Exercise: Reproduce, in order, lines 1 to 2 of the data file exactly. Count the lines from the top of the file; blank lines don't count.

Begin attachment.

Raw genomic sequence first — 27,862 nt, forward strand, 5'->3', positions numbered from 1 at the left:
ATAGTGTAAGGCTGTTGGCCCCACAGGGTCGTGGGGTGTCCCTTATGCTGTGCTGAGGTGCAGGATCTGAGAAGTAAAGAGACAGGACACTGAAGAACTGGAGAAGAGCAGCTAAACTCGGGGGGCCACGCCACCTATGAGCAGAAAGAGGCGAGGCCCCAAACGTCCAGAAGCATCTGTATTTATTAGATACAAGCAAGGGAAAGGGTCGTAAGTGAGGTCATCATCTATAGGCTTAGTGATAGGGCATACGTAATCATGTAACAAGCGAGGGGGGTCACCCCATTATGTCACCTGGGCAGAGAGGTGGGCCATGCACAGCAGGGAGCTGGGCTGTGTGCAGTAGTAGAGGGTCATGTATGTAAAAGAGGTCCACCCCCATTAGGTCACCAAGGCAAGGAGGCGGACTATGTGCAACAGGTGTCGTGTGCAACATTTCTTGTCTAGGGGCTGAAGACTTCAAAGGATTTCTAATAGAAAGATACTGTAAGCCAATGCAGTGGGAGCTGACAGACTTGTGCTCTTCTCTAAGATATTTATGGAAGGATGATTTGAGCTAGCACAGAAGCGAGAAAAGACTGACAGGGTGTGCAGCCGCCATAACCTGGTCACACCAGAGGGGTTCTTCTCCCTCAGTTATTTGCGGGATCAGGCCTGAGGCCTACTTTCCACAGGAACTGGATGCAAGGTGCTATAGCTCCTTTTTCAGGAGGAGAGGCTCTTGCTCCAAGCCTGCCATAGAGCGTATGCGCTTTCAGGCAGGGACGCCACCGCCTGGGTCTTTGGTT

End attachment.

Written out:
Raw genomic sequence first — 27,862 nt, forward strand, 5'->3', positions numbered from 1 at the left:
ATAGTGTAAGGCTGTTGGCCCCACAGGGTCGTGGGGTGTCCCTTATGCTGTGCTGAGGTGCAGGATCTGAGAAGTAAAGAGACAGGACACTGAAGAACTGGAGAAGAGCAGCTAAACTCGGGGGGCCACGCCACCTATGAGCAGAAAGAGGCGAGGCCCCAAACGTCCAGAAGCATCTGTATTTATTAGATACAAGCAAGGGAAAGGGTCGTAAGTGAGGTCATCATCTATAGGCTTAGTGATAGGGCATACGTAATCATGTAACAAGCGAGGGGGGTCACCCCATTATGTCACCTGGGCAGAGAGGTGGGCCATGCACAGCAGGGAGCTGGGCTGTGTGCAGTAGTAGAGGGTCATGTATGTAAAAGAGGTCCACCCCCATTAGGTCACCAAGGCAAGGAGGCGGACTATGTGCAACAGGTGTCGTGTGCAACATTTCTTGTCTAGGGGCTGAAGACTTCAAAGGATTTCTAATAGAAAGATACTGTAAGCCAATGCAGTGGGAGCTGACAGACTTGTGCTCTTCTCTAAGATATTTATGGAAGGATGATTTGAGCTAGCACAGAAGCGAGAAAAGACTGACAGGGTGTGCAGCCGCCATAACCTGGTCACACCAGAGGGGTTCTTCTCCCTCAGTTATTTGCGGGATCAGGCCTGAGGCCTACTTTCCACAGGAACTGGATGCAAGGTGCTATAGCTCCTTTTTCAGGAGGAGAGGCTCTTGCTCCAAGCCTGCCATAGAGCGTATGCGCTTTCAGGCAGGGACGCCACCGCCTGGGTCTTTGGTT